CULT MATH – IT DOESN’T ADD UP

Math 001There are over two hundred different religious denominations in the United States, with almost half a million churches. In addition, there are estimated to be between 3,000 – 5,000 religious cults in the United States, ranging in size from the Church of Jesus Christ of Latter Day Saints (Mormons) with over six million members, to small “cottage cults” with a hand full of members, like the followers of Ruth Kellogg of Immanuel Apostolic Assembly in Wisconsin Dells, Wisconsin. With this many different groups, both legitimate Christian organizations and dangerous counterfeit cults, clamoring for our attention, how do we tell the difference? Is there anything that cults have in common that distinguishes them from the genuine body of Christ? The answer to these questions is, “Yes,” and to understand the answer, you will need a little lesson in “cult math,” which involves addition, subtraction, multiplication and division.

ADDITION: Addition happens whenever the group or its leaders try to add anything to the word of God. Cults generally take one of two positions with regard to the Bible: the first is that the Bible is not the word of God. The second position is that the Bible “contains” the word of God, but it is not the total written revelation of his will for us. The Mormons add the Book of Mormon, the Doctrines and Covenants, and The Pearl of Great PriceAll of which hold supreme authority over the Bible, but none of which carries the same weight in authority as the words of the President of the church, known as the “living Prophet.” Brigham Young once stated that when compared with the living Prophet, the Bible, the Book of Mormon and other standard works of the church are nothing to him. They do not convey the word of God as does the Prophet.

Other groups add their own writings. The Jehovah’s Witnesses have their own version of the Bible called, the New World Translation, but even this poorly translated insult to the word of God takes a back seat to the Watchtower Bible and Tract Society, headquartered in New York. Jehovah’s Witnesses rely on the “divinely inspired” teaching aids published by the Watchtower to properly interpret and understand what they read in The New World Translation.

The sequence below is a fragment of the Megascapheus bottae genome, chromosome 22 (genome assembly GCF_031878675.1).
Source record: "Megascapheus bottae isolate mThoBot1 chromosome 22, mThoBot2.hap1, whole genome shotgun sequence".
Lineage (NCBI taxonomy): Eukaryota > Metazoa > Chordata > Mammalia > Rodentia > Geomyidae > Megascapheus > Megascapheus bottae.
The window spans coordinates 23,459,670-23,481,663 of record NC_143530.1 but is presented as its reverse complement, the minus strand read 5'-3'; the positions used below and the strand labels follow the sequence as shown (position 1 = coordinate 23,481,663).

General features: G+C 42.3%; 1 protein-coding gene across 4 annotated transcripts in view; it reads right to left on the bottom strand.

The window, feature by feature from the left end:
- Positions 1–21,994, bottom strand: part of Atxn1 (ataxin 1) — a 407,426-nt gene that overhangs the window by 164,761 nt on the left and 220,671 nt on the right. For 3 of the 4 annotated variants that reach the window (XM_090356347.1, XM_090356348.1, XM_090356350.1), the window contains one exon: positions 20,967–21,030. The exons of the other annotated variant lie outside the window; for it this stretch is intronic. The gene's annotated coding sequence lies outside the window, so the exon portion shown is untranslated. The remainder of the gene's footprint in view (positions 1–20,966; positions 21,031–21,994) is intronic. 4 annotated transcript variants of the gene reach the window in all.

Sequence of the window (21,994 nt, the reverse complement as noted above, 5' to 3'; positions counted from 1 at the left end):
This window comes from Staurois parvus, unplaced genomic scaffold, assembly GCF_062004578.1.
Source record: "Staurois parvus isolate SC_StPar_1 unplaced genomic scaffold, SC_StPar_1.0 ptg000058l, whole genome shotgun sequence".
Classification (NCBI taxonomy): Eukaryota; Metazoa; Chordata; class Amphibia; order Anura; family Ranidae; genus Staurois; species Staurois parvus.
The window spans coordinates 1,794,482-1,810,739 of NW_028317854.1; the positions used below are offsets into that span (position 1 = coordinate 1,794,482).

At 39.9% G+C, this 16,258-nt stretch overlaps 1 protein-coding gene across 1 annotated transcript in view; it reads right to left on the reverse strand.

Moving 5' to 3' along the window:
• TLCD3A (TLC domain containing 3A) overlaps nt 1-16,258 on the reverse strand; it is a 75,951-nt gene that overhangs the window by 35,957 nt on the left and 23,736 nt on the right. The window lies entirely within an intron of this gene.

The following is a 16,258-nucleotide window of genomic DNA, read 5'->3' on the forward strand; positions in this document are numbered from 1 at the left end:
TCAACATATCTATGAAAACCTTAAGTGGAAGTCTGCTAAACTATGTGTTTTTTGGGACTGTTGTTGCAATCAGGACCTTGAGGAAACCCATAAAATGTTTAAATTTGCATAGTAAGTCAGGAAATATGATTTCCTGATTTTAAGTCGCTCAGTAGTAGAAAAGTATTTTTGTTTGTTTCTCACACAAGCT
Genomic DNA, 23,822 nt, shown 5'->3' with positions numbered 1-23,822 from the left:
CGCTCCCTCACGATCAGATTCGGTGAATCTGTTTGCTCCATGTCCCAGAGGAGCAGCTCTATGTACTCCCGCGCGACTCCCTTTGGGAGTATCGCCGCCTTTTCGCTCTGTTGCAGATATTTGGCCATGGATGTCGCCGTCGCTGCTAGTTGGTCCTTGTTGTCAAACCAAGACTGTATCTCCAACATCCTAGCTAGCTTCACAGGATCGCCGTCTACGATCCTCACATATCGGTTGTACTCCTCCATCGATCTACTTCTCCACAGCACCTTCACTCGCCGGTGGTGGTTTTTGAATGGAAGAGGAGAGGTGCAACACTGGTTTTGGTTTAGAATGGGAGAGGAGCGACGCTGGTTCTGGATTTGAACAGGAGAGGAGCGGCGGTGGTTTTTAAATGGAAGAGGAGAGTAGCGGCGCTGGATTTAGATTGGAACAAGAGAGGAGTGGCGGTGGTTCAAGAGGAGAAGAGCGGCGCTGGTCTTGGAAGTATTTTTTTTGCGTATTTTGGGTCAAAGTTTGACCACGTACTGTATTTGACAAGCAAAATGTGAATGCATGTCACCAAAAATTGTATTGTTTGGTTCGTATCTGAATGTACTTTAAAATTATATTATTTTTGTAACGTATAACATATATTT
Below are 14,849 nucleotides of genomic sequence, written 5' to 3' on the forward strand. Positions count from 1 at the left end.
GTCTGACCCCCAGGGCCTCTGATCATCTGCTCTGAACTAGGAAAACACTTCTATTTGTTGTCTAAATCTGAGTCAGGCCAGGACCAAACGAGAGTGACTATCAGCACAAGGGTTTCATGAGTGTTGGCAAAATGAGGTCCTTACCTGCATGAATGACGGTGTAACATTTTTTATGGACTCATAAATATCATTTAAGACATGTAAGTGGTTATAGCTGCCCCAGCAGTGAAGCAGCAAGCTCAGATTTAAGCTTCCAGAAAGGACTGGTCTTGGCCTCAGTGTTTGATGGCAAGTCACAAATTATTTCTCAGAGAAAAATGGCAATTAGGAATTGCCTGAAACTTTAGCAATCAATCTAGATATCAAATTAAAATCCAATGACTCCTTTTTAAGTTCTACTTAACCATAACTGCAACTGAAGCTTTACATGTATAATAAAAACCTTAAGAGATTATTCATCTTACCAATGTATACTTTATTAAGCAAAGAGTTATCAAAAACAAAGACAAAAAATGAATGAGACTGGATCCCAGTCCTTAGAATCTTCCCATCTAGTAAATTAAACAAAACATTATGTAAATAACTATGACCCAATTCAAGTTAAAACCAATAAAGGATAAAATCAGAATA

The members of Immanuel Apostolic Assembly (IAA) – a small charismatic church located in Wisconsin Dells, Wisconsin – turn to the writings of Ruth Kellogg, also known as the “bride of Christ,” who has written (probably) hundreds of “epistles” dealing with matters ranging from masturbation to menu tips.  Bible study at IAA has been replaced with small group study of Ruth’s letters, and whenever anyone is dealing with a particular issue in their lives, they are encouraged to get their guidance from the appropriate letter from Ruth that deals with that issue. Although they pay lip service to the Bible as the word of God, they will readily admit that it is not the only written word of God, and that Ruth Kellogg’s epistles are on an equal par.

SUBTRACTION: Subtraction refers to the practice among cults of taking away from the person and work of Jesus Christ so that he is no longer the same Jesus that we read about in the pages of the New Testament. Ruth Kellogg and her followers have taken away the sacrificial Lamb of God, and replaced him with a barbaric, deceitful Jesus who looks like Kevin Costner, and is so in love with Ruth that he broke up her marriage to her husband so that he could have her to himself. This topic has been dealt with elsewhere on this site (Dearest Darling Letters, Ruth vs Truth) to which I refer the reader.

Members of the Unification Church (Moonies) teach that Jesus was a perfect man, but they deny the virgin birth, his resurrection, and they deny his deity. They teach that part of Jesus’ mission on earth was to find the perfect bride and start a perfect family – both of which he failed to do.

Jehovah’s Witnesses and Seventh Day Adventist both identify Jesus with Michael the Archangel. Other groups, such as Christian Science, believe that Jesus was only a man, and still others, like Scientology, rarely mention Jesus at all.

MULTIPLICATION: Multiplication takes place when a church or group multiplies the requirements that must be met for salvation. This is what the apostle Paul wrote about in the first chapter of his letter to the Galatians, where he says in the sixth verse, “      I am astonished that you are so quickly deserting him who called you in the grace of Christ and are turning to a different gospel…” In Galatia, the “cult” was the Judaisers, who insisted that in order to be saved, believers needed to incorporate elements of Jewish ritual worship, circumcision, etc… into their faith. Paul argued that the grace of God was all sufficient and that nothing should…or could be added to it.